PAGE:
Notice the time stamp of their post opposed to this thread's start.

 

Is also made it Slashdot's front page a day later. Ahead of the time, TotalChoice is.

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I liked that they used a 5 1/4 floppy, I have one in my basement, hmmmmm, can I get software that comes on a 5 1/4 floppy and run on my machine.... :naughty:

 

I have in my hand a Fantasy Role Playing game called "The Bard's Tale" by Electronic Arts on 5 1/4" floppy disks. The copyright is 1987 and it runs on DOS 2.0 or greater, CGA/EGA. I used to love that game...maybe I'll bring out the old IBM XT and play it again.

 

I know a couple years ago the wife had me clean out the back room and targeted one of my box's of old software that was all 5 1/4" floppy's for the trash...<shhhh>I believe I sneaked out of the house late that night and put them back.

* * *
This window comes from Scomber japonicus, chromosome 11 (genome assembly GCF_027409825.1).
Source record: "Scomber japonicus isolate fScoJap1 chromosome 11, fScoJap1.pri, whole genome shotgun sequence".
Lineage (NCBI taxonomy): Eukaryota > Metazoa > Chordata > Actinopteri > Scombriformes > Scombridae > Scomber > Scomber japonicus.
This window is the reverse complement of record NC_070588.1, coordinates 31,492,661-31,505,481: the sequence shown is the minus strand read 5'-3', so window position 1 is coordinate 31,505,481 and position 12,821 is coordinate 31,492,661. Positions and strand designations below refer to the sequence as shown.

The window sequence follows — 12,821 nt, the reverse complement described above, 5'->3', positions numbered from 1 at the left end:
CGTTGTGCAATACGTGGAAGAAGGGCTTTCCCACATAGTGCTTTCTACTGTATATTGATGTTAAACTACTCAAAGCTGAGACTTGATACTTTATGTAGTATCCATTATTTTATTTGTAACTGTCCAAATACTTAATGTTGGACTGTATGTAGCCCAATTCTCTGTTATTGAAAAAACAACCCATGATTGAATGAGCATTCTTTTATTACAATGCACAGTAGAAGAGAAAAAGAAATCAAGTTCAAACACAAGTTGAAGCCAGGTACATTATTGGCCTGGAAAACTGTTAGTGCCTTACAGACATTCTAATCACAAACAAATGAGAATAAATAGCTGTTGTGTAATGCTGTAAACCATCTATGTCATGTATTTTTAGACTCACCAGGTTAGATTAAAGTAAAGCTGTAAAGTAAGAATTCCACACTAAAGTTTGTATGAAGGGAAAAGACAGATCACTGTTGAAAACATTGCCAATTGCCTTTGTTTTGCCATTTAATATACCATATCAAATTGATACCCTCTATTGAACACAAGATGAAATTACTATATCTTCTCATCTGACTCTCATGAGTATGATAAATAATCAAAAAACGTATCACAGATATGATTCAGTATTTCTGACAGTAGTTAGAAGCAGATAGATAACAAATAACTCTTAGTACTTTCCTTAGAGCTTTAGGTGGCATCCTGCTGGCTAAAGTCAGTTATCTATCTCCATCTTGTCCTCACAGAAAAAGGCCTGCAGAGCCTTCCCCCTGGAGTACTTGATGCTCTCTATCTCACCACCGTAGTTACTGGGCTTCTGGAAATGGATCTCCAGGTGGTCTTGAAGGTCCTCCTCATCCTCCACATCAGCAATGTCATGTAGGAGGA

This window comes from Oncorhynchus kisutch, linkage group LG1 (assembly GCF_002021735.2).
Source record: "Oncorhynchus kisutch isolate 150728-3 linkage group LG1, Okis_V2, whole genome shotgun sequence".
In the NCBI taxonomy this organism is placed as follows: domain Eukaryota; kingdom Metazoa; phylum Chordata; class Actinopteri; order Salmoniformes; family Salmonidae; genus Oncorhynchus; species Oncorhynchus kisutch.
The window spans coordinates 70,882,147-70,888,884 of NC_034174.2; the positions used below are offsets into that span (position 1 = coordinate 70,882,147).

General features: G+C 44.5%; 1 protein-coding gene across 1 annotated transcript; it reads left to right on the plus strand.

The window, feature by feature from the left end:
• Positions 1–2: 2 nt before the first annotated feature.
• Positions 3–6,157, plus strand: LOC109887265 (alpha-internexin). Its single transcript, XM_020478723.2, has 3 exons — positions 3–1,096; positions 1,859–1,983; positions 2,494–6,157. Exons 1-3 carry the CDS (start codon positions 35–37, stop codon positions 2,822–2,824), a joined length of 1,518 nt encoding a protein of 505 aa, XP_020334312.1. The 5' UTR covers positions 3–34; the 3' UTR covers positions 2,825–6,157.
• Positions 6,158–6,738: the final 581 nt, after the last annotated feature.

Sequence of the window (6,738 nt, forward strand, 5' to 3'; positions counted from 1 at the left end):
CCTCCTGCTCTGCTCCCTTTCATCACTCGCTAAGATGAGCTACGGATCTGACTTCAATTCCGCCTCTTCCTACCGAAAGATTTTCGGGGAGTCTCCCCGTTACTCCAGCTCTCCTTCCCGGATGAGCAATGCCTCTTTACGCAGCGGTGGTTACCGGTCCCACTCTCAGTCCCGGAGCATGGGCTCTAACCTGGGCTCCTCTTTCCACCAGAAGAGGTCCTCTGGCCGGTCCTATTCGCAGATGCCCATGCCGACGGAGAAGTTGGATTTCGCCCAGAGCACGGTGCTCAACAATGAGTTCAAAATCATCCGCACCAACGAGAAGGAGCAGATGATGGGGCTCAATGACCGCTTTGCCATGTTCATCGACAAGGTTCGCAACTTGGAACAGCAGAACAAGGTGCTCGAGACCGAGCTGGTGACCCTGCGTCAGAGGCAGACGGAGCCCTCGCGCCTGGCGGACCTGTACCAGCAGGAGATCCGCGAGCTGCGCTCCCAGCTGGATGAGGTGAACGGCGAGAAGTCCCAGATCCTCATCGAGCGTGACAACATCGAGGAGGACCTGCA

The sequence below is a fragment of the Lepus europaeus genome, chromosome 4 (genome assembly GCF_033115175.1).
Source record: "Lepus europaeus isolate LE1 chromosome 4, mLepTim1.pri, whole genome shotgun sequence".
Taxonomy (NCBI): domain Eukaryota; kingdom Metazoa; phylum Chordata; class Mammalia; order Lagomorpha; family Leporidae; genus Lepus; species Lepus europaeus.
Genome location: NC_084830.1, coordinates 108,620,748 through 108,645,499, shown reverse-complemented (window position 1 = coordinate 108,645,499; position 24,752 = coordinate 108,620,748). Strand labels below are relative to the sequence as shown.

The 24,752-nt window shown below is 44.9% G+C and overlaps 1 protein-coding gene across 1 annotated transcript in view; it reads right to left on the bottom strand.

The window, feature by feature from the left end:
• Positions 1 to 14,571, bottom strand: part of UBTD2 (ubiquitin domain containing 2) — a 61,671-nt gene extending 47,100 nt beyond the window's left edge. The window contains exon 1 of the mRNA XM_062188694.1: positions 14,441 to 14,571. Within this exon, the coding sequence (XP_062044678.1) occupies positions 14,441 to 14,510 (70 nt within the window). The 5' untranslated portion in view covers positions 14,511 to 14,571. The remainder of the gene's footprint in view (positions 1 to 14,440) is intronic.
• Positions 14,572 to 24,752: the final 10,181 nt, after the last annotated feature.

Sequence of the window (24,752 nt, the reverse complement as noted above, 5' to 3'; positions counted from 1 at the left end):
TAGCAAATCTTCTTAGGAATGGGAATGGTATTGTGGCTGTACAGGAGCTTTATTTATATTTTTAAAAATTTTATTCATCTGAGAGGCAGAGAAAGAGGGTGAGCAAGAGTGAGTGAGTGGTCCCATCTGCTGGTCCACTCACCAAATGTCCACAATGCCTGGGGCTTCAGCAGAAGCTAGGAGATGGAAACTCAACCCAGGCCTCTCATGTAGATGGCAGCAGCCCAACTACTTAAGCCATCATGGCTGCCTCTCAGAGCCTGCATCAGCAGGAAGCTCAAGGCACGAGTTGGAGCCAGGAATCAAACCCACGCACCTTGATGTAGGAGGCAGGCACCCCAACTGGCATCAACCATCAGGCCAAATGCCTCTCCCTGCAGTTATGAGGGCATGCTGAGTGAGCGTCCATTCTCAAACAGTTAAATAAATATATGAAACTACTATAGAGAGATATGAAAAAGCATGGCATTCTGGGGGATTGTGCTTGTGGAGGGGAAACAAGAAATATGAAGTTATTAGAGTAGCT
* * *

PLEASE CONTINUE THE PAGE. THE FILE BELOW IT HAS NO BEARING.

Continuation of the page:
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Look what I found. The original IBM 5150 with dual 5 1/4" floppy drives. You booted from the floppy A drive and the data was or programs were loaded or written on the floppy B...those were the days.

 

I had to cheat a little and show the more advanced model of monitor, CGA color, I believe the old green or amber mono monitor went to the recycler.

post-2219-1189636053_thumb.jpg

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LOLOLOL -- In my basement, I still have an ITT XTRA pc clone that I bought in 1984. When I bought it, the machine had dual 360KB 5.25" floppy drives and a whopping 256k memory. I upgraded it later to have more memory and a huge (I had no idea why anyone would need this much storage) 20MB hard drive.